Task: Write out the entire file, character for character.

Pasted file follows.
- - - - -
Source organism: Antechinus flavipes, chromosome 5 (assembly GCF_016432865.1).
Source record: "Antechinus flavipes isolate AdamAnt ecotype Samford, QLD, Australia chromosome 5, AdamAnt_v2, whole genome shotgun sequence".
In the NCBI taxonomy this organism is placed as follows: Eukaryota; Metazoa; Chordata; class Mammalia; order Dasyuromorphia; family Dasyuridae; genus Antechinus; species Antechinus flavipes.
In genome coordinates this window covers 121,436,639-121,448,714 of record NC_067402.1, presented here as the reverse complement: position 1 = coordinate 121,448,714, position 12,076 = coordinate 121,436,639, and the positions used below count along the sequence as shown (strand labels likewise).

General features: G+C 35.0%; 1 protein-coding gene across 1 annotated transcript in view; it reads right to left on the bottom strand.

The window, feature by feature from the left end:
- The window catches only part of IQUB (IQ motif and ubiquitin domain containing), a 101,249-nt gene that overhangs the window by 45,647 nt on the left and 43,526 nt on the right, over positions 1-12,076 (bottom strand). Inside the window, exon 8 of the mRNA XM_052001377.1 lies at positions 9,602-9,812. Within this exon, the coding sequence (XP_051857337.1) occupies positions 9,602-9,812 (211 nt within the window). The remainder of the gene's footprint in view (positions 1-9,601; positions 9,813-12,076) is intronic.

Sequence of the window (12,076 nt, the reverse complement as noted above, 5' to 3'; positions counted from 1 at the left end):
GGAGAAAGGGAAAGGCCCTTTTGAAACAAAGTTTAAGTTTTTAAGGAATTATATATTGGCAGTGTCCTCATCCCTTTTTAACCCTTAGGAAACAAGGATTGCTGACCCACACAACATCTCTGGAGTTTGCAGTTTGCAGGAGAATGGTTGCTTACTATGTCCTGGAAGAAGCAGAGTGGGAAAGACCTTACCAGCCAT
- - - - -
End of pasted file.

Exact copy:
Source organism: Antechinus flavipes, chromosome 5 (assembly GCF_016432865.1).
Source record: "Antechinus flavipes isolate AdamAnt ecotype Samford, QLD, Australia chromosome 5, AdamAnt_v2, whole genome shotgun sequence".
In the NCBI taxonomy this organism is placed as follows: Eukaryota; Metazoa; Chordata; class Mammalia; order Dasyuromorphia; family Dasyuridae; genus Antechinus; species Antechinus flavipes.
In genome coordinates this window covers 121,436,639-121,448,714 of record NC_067402.1, presented here as the reverse complement: position 1 = coordinate 121,448,714, position 12,076 = coordinate 121,436,639, and the positions used below count along the sequence as shown (strand labels likewise).

General features: G+C 35.0%; 1 protein-coding gene across 1 annotated transcript in view; it reads right to left on the bottom strand.

The window, feature by feature from the left end:
- The window catches only part of IQUB (IQ motif and ubiquitin domain containing), a 101,249-nt gene that overhangs the window by 45,647 nt on the left and 43,526 nt on the right, over positions 1-12,076 (bottom strand). Inside the window, exon 8 of the mRNA XM_052001377.1 lies at positions 9,602-9,812. Within this exon, the coding sequence (XP_051857337.1) occupies positions 9,602-9,812 (211 nt within the window). The remainder of the gene's footprint in view (positions 1-9,601; positions 9,813-12,076) is intronic.

Sequence of the window (12,076 nt, the reverse complement as noted above, 5' to 3'; positions counted from 1 at the left end):
GGAGAAAGGGAAAGGCCCTTTTGAAACAAAGTTTAAGTTTTTAAGGAATTATATATTGGCAGTGTCCTCATCCCTTTTTAACCCTTAGGAAACAAGGATTGCTGACCCACACAACATCTCTGGAGTTTGCAGTTTGCAGGAGAATGGTTGCTTACTATGTCCTGGAAGAAGCAGAGTGGGAAAGACCTTACCAGCCAT